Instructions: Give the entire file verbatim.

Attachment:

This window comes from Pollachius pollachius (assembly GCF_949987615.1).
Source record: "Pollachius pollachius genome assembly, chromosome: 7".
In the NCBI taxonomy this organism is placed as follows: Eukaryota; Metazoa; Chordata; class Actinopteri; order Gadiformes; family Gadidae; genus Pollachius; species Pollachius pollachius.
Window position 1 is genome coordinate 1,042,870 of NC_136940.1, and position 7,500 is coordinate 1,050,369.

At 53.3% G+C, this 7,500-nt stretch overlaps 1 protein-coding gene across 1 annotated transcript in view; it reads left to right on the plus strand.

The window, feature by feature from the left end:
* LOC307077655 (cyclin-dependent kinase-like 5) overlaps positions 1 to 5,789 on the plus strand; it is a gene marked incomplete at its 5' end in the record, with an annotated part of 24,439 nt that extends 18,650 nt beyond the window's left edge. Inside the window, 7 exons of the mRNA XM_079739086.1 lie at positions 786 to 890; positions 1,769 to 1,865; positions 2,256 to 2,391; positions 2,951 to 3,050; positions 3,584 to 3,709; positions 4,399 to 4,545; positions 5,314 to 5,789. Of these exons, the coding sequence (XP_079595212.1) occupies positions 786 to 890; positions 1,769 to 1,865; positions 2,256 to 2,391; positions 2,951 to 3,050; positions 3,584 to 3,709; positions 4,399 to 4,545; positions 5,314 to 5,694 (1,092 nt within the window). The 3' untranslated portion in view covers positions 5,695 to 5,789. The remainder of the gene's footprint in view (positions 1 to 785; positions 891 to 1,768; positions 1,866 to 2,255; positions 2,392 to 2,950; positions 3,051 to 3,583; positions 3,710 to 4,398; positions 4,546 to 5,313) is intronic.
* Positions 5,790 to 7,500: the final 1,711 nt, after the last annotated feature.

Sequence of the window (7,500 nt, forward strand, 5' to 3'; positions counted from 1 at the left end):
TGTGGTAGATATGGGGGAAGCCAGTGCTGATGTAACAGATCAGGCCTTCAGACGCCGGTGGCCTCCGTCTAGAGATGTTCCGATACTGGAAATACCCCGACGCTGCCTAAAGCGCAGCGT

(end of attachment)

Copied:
This window comes from Pollachius pollachius (assembly GCF_949987615.1).
Source record: "Pollachius pollachius genome assembly, chromosome: 7".
In the NCBI taxonomy this organism is placed as follows: Eukaryota; Metazoa; Chordata; class Actinopteri; order Gadiformes; family Gadidae; genus Pollachius; species Pollachius pollachius.
Window position 1 is genome coordinate 1,042,870 of NC_136940.1, and position 7,500 is coordinate 1,050,369.

At 53.3% G+C, this 7,500-nt stretch overlaps 1 protein-coding gene across 1 annotated transcript in view; it reads left to right on the plus strand.

The window, feature by feature from the left end:
* LOC307077655 (cyclin-dependent kinase-like 5) overlaps positions 1 to 5,789 on the plus strand; it is a gene marked incomplete at its 5' end in the record, with an annotated part of 24,439 nt that extends 18,650 nt beyond the window's left edge. Inside the window, 7 exons of the mRNA XM_079739086.1 lie at positions 786 to 890; positions 1,769 to 1,865; positions 2,256 to 2,391; positions 2,951 to 3,050; positions 3,584 to 3,709; positions 4,399 to 4,545; positions 5,314 to 5,789. Of these exons, the coding sequence (XP_079595212.1) occupies positions 786 to 890; positions 1,769 to 1,865; positions 2,256 to 2,391; positions 2,951 to 3,050; positions 3,584 to 3,709; positions 4,399 to 4,545; positions 5,314 to 5,694 (1,092 nt within the window). The 3' untranslated portion in view covers positions 5,695 to 5,789. The remainder of the gene's footprint in view (positions 1 to 785; positions 891 to 1,768; positions 1,866 to 2,255; positions 2,392 to 2,950; positions 3,051 to 3,583; positions 3,710 to 4,398; positions 4,546 to 5,313) is intronic.
* Positions 5,790 to 7,500: the final 1,711 nt, after the last annotated feature.

Sequence of the window (7,500 nt, forward strand, 5' to 3'; positions counted from 1 at the left end):
TGTGGTAGATATGGGGGAAGCCAGTGCTGATGTAACAGATCAGGCCTTCAGACGCCGGTGGCCTCCGTCTAGAGATGTTCCGATACTGGAAATACCCCGACGCTGCCTAAAGCGCAGCGT